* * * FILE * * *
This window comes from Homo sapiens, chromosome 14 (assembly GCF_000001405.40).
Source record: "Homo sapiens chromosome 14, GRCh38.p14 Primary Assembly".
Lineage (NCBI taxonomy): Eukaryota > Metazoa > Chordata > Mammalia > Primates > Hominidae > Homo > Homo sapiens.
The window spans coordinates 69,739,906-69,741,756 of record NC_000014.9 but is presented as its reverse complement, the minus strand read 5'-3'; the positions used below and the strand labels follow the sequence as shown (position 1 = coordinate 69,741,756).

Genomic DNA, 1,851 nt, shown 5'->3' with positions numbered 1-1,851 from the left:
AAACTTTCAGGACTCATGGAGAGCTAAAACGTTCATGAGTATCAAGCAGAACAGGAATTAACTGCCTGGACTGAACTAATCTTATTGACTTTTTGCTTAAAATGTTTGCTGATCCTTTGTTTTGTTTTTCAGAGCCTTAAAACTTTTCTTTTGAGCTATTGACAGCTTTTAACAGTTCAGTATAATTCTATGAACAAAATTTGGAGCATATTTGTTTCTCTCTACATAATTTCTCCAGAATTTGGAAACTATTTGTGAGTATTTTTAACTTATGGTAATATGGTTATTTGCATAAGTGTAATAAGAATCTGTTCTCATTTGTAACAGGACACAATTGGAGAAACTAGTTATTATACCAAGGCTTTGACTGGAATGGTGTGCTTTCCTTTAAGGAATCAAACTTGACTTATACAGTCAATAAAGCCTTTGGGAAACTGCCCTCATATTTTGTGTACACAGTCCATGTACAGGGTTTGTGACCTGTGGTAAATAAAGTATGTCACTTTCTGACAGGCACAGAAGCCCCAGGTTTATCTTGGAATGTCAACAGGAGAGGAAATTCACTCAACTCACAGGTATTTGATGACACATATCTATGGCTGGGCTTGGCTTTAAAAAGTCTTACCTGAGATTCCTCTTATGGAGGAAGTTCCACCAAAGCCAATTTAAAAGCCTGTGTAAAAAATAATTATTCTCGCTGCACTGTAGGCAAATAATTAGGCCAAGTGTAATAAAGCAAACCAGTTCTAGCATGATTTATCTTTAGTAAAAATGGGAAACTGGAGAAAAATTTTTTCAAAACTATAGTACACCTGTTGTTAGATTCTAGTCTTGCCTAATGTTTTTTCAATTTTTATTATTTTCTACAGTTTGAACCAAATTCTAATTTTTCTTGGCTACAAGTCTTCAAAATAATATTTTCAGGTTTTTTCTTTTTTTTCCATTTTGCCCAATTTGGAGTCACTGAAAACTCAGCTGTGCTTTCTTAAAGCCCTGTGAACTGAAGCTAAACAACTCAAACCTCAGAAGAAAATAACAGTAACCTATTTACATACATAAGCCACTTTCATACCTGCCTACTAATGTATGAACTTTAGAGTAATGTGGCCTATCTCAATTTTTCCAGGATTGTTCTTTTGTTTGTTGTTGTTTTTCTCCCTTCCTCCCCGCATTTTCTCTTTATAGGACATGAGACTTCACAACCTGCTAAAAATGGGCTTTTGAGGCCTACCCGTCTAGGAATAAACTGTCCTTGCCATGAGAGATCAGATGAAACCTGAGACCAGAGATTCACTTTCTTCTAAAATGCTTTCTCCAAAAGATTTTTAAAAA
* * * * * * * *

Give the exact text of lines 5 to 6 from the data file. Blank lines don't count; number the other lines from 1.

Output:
Genomic DNA, 1,851 nt, shown 5'->3' with positions numbered 1-1,851 from the left:
AAACTTTCAGGACTCATGGAGAGCTAAAACGTTCATGAGTATCAAGCAGAACAGGAATTAACTGCCTGGACTGAACTAATCTTATTGACTTTTTGCTTAAAATGTTTGCTGATCCTTTGTTTTGTTTTTCAGAGCCTTAAAACTTTTCTTTTGAGCTATTGACAGCTTTTAACAGTTCAGTATAATTCTATGAACAAAATTTGGAGCATATTTGTTTCTCTCTACATAATTTCTCCAGAATTTGGAAACTATTTGTGAGTATTTTTAACTTATGGTAATATGGTTATTTGCATAAGTGTAATAAGAATCTGTTCTCATTTGTAACAGGACACAATTGGAGAAACTAGTTATTATACCAAGGCTTTGACTGGAATGGTGTGCTTTCCTTTAAGGAATCAAACTTGACTTATACAGTCAATAAAGCCTTTGGGAAACTGCCCTCATATTTTGTGTACACAGTCCATGTACAGGGTTTGTGACCTGTGGTAAATAAAGTATGTCACTTTCTGACAGGCACAGAAGCCCCAGGTTTATCTTGGAATGTCAACAGGAGAGGAAATTCACTCAACTCACAGGTATTTGATGACACATATCTATGGCTGGGCTTGGCTTTAAAAAGTCTTACCTGAGATTCCTCTTATGGAGGAAGTTCCACCAAAGCCAATTTAAAAGCCTGTGTAAAAAATAATTATTCTCGCTGCACTGTAGGCAAATAATTAGGCCAAGTGTAATAAAGCAAACCAGTTCTAGCATGATTTATCTTTAGTAAAAATGGGAAACTGGAGAAAAATTTTTTCAAAACTATAGTACACCTGTTGTTAGATTCTAGTCTTGCCTAATGTTTTTTCAATTTTTATTATTTTCTACAGTTTGAACCAAATTCTAATTTTTCTTGGCTACAAGTCTTCAAAATAATATTTTCAGGTTTTTTCTTTTTTTTCCATTTTGCCCAATTTGGAGTCACTGAAAACTCAGCTGTGCTTTCTTAAAGCCCTGTGAACTGAAGCTAAACAACTCAAACCTCAGAAGAAAATAACAGTAACCTATTTACATACATAAGCCACTTTCATACCTGCCTACTAATGTATGAACTTTAGAGTAATGTGGCCTATCTCAATTTTTCCAGGATTGTTCTTTTGTTTGTTGTTGTTTTTCTCCCTTCCTCCCCGCATTTTCTCTTTATAGGACATGAGACTTCACAACCTGCTAAAAATGGGCTTTTGAGGCCTACCCGTCTAGGAATAAACTGTCCTTGCCATGAGAGATCAGATGAAACCTGAGACCAGAGATTCACTTTCTTCTAAAATGCTTTCTCCAAAAGATTTTTAAAAA